So when can an employer deem the employment contract to have been frustrated by the employee’s inability to work? There is no set amount of time,
and there are many cases in which employees have been off work for years and the courts have said that the contract had not yet been frustrated. The courts will assess whether there is any reasonable likelihood that the individual will be able to return to work in the foreseeable future. If there is, then it is unlikely that the court will conclude that the contract of employment had been frustrated.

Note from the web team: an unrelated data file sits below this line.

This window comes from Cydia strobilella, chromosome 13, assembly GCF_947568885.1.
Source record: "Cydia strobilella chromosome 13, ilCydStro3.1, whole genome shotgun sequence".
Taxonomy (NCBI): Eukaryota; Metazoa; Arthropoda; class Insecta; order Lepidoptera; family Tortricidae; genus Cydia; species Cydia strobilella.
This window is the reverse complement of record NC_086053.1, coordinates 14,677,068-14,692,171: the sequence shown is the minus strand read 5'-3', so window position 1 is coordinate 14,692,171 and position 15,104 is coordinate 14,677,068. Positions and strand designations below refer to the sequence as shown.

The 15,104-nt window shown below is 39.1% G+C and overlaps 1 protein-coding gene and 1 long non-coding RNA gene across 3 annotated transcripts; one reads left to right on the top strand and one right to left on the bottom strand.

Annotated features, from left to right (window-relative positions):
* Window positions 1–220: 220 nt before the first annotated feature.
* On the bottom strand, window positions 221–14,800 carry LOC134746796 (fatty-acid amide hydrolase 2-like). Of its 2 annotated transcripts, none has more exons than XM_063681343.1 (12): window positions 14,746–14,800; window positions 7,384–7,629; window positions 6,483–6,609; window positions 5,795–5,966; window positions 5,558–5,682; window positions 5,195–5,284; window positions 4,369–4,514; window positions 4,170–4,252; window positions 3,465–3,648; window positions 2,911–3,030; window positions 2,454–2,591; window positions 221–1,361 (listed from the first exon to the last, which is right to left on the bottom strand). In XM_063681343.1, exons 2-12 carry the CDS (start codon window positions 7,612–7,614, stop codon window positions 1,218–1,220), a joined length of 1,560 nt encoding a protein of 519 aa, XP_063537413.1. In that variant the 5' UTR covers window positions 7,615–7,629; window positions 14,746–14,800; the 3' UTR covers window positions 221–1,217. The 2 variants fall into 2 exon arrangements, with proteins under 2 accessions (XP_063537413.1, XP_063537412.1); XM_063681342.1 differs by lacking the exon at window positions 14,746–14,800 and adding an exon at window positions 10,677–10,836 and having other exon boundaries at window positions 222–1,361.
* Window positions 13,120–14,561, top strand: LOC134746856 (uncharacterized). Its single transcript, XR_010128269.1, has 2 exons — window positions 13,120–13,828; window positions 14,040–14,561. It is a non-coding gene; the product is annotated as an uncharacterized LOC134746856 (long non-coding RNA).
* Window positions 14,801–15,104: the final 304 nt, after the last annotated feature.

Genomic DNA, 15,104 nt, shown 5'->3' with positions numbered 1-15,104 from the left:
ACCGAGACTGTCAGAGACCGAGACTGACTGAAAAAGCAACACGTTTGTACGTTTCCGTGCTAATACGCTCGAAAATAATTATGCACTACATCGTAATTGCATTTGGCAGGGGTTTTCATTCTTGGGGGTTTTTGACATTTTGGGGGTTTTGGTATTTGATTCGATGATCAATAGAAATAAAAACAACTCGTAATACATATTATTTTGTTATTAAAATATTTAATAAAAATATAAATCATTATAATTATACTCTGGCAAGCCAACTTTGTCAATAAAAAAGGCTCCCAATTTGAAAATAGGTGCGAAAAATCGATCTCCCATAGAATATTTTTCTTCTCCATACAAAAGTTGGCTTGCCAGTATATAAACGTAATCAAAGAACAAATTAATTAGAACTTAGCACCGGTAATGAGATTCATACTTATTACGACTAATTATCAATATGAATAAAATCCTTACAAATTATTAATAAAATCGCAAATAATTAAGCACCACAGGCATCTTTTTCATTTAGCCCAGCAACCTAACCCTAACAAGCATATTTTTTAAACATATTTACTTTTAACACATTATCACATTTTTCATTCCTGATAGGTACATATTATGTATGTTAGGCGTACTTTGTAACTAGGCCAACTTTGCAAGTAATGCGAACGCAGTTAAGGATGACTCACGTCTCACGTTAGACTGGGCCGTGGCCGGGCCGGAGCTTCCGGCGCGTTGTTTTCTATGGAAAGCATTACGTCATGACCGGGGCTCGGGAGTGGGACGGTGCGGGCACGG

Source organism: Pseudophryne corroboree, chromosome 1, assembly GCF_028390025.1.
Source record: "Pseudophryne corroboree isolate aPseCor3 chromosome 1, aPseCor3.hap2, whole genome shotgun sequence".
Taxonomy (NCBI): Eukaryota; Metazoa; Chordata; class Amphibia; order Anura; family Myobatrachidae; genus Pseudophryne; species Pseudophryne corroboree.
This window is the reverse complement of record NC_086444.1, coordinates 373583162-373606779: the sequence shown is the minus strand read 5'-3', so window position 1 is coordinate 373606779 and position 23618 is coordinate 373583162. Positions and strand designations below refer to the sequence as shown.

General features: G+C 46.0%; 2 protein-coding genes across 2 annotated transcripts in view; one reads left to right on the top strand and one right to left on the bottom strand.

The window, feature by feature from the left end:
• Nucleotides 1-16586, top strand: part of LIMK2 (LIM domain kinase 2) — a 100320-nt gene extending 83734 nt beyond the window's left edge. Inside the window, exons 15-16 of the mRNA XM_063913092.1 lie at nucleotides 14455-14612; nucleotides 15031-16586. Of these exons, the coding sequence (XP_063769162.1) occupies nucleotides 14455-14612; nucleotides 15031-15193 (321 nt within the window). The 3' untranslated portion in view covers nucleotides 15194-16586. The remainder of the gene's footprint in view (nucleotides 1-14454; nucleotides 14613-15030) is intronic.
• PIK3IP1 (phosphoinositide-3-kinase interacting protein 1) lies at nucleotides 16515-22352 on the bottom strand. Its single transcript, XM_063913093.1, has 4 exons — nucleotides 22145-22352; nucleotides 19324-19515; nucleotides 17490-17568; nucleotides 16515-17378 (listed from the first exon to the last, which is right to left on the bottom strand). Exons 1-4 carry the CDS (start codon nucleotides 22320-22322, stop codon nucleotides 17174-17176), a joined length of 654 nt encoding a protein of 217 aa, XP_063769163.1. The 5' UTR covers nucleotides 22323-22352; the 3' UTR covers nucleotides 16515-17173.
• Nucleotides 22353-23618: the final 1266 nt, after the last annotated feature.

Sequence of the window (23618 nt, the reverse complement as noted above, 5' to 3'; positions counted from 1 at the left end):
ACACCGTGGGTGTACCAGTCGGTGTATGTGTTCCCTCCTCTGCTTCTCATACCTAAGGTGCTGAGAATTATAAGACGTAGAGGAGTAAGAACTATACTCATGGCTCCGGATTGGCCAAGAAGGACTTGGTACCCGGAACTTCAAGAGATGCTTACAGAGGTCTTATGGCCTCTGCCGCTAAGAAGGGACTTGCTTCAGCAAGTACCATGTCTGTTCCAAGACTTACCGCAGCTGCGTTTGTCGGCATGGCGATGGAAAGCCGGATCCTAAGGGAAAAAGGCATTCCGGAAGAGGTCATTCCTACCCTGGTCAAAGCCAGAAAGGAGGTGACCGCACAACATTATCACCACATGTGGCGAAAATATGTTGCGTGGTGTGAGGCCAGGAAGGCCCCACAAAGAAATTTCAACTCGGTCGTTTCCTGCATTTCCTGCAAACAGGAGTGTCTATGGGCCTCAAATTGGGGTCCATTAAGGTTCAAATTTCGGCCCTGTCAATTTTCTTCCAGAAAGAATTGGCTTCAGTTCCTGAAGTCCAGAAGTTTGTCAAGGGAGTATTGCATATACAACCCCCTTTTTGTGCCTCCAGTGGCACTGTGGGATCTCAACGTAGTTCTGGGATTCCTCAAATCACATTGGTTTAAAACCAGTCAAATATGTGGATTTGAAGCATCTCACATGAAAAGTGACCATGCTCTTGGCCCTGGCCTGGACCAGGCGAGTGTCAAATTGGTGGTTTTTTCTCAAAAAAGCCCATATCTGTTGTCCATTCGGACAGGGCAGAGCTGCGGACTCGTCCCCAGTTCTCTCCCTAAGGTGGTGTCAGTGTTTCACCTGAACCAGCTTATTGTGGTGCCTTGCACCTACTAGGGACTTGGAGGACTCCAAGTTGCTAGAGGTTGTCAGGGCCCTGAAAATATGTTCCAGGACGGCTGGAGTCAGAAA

This was an issue faced by Costco a few years ago. The employee, Mr. Naccarato, had been off work for approximately five years. Costco terminated Mr. Naccarato’s employment based primarily on his family doctor’s report, which indicated that it would not be possible to state when Mr. Naccarato could return to work. Not surprisingly, Mr. Naccarato sued for wrongful dismissal. Costco lost, primarily because there was no medical evidence to support a conclusion that there was no reasonable likelihood that Mr. Naccarato could return to work in the reasonably foreseeable future. Furthermore, in light of the large-scale operation of Costco, there was no basis upon which to conclude that his ongoing absence hurt the company in any meaningful way. As a result, continuing to accommodate him by allowing him to remain on leave did not constitute undue hardship.